Introductory Seminars for First-Year Students
Quantum Information: Visions and Emerging Technologies
In a classical computer, information is encoded in bits. Quantum mechanics opens new possibilities for information processing with “qubits.” Qubits offer the potential for exponentially enhancing the speed of computations, and for encrypting information so securely that would-be eavesdroppers are thwarted by the laws of physics. In this seminar, we will develop both an intuition and a rigorous mathematical framework for understanding the remarkable behavior of qubits, through a combination of simple optics experiments, pencil-and-paper algebra, and computer simulations. We will discover how the state of a quantum system is altered by the process of measuring it, and derive a fundamental consequence: the Heisenberg uncertainty principle, which limits our ability to precisely measure forces, distances, and time.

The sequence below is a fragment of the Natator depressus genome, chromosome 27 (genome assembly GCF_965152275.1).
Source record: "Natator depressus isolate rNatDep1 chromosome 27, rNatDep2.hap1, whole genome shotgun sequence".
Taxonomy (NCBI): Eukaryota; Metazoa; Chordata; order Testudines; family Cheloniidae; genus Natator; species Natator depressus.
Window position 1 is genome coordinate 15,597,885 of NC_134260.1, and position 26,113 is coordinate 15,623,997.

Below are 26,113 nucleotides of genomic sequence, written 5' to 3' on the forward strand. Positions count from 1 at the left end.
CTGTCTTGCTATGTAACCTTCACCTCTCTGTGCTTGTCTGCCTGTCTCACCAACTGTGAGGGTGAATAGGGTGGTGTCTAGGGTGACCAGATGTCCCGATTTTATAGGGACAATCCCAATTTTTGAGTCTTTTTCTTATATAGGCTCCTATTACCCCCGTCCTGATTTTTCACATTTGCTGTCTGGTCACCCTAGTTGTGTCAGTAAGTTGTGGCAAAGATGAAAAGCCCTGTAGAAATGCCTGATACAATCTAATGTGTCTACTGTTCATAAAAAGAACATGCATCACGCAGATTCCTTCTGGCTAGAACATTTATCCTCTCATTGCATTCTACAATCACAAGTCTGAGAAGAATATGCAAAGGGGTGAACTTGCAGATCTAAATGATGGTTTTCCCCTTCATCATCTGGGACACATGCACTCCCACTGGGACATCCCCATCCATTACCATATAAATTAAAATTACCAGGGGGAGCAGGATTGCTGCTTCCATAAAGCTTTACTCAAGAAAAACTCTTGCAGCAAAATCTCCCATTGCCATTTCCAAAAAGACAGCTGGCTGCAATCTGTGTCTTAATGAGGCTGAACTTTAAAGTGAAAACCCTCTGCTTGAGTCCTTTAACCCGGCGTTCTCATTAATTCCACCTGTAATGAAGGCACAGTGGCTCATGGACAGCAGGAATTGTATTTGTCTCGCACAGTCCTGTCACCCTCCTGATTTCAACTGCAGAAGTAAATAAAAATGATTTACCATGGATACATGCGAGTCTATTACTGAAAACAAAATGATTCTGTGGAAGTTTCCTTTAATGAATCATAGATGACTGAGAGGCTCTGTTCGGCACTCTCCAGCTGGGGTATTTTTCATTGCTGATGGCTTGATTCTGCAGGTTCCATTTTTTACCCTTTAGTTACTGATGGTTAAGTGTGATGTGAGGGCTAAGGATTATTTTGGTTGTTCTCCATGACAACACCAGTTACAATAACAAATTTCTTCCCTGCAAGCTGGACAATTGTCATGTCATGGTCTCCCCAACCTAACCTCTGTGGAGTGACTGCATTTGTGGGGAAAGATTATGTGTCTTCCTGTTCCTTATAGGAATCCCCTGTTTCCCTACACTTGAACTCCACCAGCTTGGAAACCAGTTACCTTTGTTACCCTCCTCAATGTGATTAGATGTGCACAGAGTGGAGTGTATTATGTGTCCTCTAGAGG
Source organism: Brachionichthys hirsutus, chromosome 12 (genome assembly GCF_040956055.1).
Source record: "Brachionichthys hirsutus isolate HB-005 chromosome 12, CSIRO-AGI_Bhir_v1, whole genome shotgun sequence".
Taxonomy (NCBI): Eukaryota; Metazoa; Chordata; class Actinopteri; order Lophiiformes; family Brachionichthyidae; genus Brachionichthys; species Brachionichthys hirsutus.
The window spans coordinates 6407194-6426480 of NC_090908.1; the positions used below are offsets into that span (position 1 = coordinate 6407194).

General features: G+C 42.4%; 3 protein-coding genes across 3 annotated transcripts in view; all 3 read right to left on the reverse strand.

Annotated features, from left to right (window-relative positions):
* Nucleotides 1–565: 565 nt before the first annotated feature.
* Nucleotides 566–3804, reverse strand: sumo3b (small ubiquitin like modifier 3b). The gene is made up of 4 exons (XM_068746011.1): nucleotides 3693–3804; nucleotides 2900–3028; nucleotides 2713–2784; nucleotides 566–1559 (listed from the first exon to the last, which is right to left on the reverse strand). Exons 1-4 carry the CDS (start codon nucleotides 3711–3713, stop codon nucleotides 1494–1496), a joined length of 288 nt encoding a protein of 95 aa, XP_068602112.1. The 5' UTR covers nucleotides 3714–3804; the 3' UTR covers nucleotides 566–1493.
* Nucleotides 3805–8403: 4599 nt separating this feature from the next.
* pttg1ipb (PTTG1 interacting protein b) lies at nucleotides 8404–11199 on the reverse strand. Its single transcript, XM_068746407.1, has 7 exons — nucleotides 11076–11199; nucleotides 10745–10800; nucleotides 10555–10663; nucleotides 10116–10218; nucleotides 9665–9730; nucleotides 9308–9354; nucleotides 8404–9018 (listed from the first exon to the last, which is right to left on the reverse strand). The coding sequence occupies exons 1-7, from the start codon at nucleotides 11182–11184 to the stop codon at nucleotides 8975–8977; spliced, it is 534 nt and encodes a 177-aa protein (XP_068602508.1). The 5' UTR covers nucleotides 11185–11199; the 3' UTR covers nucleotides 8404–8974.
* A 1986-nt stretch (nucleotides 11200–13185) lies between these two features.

Ultimately, what sets quantum information apart from its classical counterpart is that it can be encoded non-locally, woven into correlations among multiple qubits in a phenomenon known as entanglement. We will discuss paradigms for harnessing entanglement to solve hitherto intractable computational problems or to push the precision of sensors to their fundamental quantum mechanical limits. We will also examine challenges that physicists and engineers are tackling in the laboratory today to enable the quantum technologies of the future.